Thursday
May302013

3 Questions to Ask Yourself if Your Time Keeps Running OUT!

By Mindee Doney

When my clients are struggling with a task in their business I’m often amazed at how it fixes itself with a simple awareness of how they are spending their time. Their sales are not as strong as they would like but they can’t tell me the last time they spent a dedicated day working with brokers, distributors or cold calling. They wish they had more PR but all they have done is tweet and ping the Today Show staff on and off.  Their bookkeeping is a mess and they have no idea if they are actually making money – also no idea when they last organized their receipts and expenses.  It all comes down to a connection between your mind, body and heart in how you are spending your time.

Regular awareness of what you are doing is crucial to successful time management. You can’t be so wrapped up in a reactive state of putting out fires all day that you forget you have the ability to change the situation you are in. To control who you are with, what you are working on and what your attitude is in the middle of it all.  You own the energy that brings you the circumstances of your day.  Your response time, temperament and chosen priorities connect all the people, places and experiences in your life. They may or may not come together just the way you envisioned them, but recognizing your decision-making role in all of it will always find you better off when seeking changes

An honest look in the mirror is usually the best place to start if you are constantly feeling like you are out of time.  What does your typical day look like? What tasks take up most of your time? What has been your attitude during tasks you don’t necessarily enjoy? What have you been ignoring? What do you desire to have more of?  

When you find yourself in those difficult moments, accepting the truth of how and why you got there is the first step to getting out.  Here are a 3 questions I ask myself often to stay focused and intentional with my time:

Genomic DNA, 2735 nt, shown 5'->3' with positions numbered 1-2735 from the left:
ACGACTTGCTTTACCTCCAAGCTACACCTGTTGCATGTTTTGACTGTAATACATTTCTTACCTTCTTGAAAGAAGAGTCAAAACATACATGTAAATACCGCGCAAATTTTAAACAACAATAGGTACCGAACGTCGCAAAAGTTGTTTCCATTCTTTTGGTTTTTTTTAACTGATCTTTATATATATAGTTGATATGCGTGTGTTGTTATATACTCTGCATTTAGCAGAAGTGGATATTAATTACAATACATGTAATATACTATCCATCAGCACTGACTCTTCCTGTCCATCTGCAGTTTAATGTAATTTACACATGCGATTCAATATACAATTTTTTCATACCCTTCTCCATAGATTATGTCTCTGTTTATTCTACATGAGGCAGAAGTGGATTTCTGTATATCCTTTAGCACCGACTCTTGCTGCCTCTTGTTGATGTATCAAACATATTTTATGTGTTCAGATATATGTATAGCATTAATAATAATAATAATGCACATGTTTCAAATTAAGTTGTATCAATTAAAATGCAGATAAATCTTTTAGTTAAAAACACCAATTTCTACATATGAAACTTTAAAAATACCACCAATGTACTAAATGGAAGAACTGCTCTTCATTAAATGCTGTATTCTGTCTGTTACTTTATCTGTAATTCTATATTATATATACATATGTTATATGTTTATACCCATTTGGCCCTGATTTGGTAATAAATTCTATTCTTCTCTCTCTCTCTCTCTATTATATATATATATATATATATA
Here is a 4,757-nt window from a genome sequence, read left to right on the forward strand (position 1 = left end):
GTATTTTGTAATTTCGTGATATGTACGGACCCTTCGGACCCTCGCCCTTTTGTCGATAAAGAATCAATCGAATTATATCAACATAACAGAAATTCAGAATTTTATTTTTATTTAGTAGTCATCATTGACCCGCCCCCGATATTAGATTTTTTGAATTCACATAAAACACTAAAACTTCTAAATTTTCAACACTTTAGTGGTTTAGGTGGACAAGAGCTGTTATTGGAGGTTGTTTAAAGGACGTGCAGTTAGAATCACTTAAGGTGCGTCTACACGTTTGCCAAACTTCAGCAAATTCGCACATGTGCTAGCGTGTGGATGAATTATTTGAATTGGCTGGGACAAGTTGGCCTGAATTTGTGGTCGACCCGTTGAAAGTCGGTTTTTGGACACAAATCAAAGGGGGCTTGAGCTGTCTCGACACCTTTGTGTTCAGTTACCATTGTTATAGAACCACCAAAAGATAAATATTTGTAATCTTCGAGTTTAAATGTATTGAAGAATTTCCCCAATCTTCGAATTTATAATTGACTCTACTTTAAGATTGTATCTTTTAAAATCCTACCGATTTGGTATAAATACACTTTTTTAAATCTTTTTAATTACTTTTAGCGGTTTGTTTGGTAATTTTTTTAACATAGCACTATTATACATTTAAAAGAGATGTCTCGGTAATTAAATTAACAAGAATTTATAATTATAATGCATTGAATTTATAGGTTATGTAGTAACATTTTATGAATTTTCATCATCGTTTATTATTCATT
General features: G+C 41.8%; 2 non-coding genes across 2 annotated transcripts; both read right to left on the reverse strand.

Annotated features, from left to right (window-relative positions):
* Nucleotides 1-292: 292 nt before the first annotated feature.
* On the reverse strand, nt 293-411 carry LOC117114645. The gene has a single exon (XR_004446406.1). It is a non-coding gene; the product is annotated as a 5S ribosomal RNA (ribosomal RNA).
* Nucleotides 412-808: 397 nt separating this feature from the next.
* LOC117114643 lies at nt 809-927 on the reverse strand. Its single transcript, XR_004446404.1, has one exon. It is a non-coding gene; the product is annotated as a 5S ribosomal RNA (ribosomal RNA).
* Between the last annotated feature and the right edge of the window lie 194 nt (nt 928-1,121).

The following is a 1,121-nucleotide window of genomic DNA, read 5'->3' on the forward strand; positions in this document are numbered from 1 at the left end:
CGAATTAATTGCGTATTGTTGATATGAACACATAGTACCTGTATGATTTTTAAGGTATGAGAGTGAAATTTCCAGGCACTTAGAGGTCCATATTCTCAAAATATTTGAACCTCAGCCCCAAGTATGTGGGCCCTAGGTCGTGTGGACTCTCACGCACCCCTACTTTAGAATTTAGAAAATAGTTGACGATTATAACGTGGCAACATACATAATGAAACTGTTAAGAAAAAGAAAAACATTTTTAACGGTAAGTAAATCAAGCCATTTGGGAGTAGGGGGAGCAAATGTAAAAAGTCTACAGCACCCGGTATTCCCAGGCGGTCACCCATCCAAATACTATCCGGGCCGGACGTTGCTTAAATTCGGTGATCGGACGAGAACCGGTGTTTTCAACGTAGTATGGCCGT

1. Do I need this or just want this?  If it is not critical to what matters most to me, I let it go. Insatiability is a Mompreneurs worst enemy. Set your benchmarks for what you truly need (amount of time with family, time to exercise, time with partner, time for yourself, time in business). Make diligent choices to get all of what you need first. Including money. You need to know…. how much you need to work… for what you need to make… to pay for what you need to live. Not your new outfit or fancy trip or weekly pedicures or housecleaners, only what you need. Let’s hope you know those are wants, not needs.

2. What is MOST important for me to accomplish right now? I make a 30-60-90 list of big picture tasks instead of a daily to do list. I organize it by urgency and check in with it often. It lets me know when and how to allocate my time for the big picture instead of getting so wrapped up in the little details. It also gives me a great sense of accomplishment in the times I am feeling less than productive or guilty for what I haven’t gotten to yet.

3. How do I want to feel when I go to bed tonight? Productive, Energized, Loved, Tired – what can I do today to get to the heart of those emotions. Not all days are the same. Weekends I want to feel relaxed and loved and blessed for time with my family. Work days I want to feel energized and productive and successful. I make regular decisions with activities and time management to achieve those emotion.

Be aware of the time you share. Especially in the early years of running a business, time is just as important as money and your product or service.  Unlike those things though, you cannot earn or make more of it. Once it’s gone its gone forever. Take the “time” to truly know where you want it to go and check in with yourself often.

Be Well, Dream Big, Live Simply!

Mindee Doney:: Author, Inventor (Boogie Wipes®), Idea Consultant.Tired of chasing her kids runny noses, Mindee herself ran with an idea she had for a saline infused nose wipe she called a Boogie Wipe ®. In 2007, she partnered with Julie Pickens and by 2011 grew her concept, to $12 million in sales, with distribution to 50,000 retail locations in 8 countries.  She managed all PR, marketing and branding herself and landed Boogie Wipes® on the Today Show, The Big Idea with Donny Deutch, Good Morning America, in People Magazine, The NY Times and countless others.  She is the author of Get your Own Juicebox – Confident Moms raising Capable Kids and consults an exclusive group of start-ups through her company Juice Box Consulting.